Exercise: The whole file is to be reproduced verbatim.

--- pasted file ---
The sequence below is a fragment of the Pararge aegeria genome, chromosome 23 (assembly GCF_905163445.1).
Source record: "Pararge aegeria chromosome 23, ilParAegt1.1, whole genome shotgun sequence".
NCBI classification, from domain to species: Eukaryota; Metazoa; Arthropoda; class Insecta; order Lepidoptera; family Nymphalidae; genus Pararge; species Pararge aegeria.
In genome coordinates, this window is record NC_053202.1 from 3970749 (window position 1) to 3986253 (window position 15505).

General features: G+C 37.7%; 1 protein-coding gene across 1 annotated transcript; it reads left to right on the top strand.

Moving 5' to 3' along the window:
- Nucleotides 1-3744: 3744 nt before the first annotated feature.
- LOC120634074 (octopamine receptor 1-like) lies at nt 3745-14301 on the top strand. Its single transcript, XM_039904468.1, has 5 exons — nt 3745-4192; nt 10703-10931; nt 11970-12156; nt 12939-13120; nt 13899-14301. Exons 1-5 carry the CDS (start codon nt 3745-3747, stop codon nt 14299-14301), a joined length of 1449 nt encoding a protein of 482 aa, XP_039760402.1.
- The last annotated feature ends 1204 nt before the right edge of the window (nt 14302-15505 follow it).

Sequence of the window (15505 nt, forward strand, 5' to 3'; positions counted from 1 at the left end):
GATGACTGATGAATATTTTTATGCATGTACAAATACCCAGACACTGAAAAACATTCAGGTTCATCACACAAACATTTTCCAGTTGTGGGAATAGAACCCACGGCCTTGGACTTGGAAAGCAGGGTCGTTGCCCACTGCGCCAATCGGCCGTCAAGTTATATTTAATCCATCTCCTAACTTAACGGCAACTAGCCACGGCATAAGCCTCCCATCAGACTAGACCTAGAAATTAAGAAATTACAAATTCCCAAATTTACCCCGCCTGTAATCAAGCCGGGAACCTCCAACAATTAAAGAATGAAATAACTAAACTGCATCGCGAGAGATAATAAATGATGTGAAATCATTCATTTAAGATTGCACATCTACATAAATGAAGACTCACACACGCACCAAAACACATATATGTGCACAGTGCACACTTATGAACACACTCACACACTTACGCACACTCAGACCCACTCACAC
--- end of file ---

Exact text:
The sequence below is a fragment of the Pararge aegeria genome, chromosome 23 (assembly GCF_905163445.1).
Source record: "Pararge aegeria chromosome 23, ilParAegt1.1, whole genome shotgun sequence".
NCBI classification, from domain to species: Eukaryota; Metazoa; Arthropoda; class Insecta; order Lepidoptera; family Nymphalidae; genus Pararge; species Pararge aegeria.
In genome coordinates, this window is record NC_053202.1 from 3970749 (window position 1) to 3986253 (window position 15505).

General features: G+C 37.7%; 1 protein-coding gene across 1 annotated transcript; it reads left to right on the top strand.

Moving 5' to 3' along the window:
- Nucleotides 1-3744: 3744 nt before the first annotated feature.
- LOC120634074 (octopamine receptor 1-like) lies at nt 3745-14301 on the top strand. Its single transcript, XM_039904468.1, has 5 exons — nt 3745-4192; nt 10703-10931; nt 11970-12156; nt 12939-13120; nt 13899-14301. Exons 1-5 carry the CDS (start codon nt 3745-3747, stop codon nt 14299-14301), a joined length of 1449 nt encoding a protein of 482 aa, XP_039760402.1.
- The last annotated feature ends 1204 nt before the right edge of the window (nt 14302-15505 follow it).

Sequence of the window (15505 nt, forward strand, 5' to 3'; positions counted from 1 at the left end):
GATGACTGATGAATATTTTTATGCATGTACAAATACCCAGACACTGAAAAACATTCAGGTTCATCACACAAACATTTTCCAGTTGTGGGAATAGAACCCACGGCCTTGGACTTGGAAAGCAGGGTCGTTGCCCACTGCGCCAATCGGCCGTCAAGTTATATTTAATCCATCTCCTAACTTAACGGCAACTAGCCACGGCATAAGCCTCCCATCAGACTAGACCTAGAAATTAAGAAATTACAAATTCCCAAATTTACCCCGCCTGTAATCAAGCCGGGAACCTCCAACAATTAAAGAATGAAATAACTAAACTGCATCGCGAGAGATAATAAATGATGTGAAATCATTCATTTAAGATTGCACATCTACATAAATGAAGACTCACACACGCACCAAAACACATATATGTGCACAGTGCACACTTATGAACACACTCACACACTTACGCACACTCAGACCCACTCACAC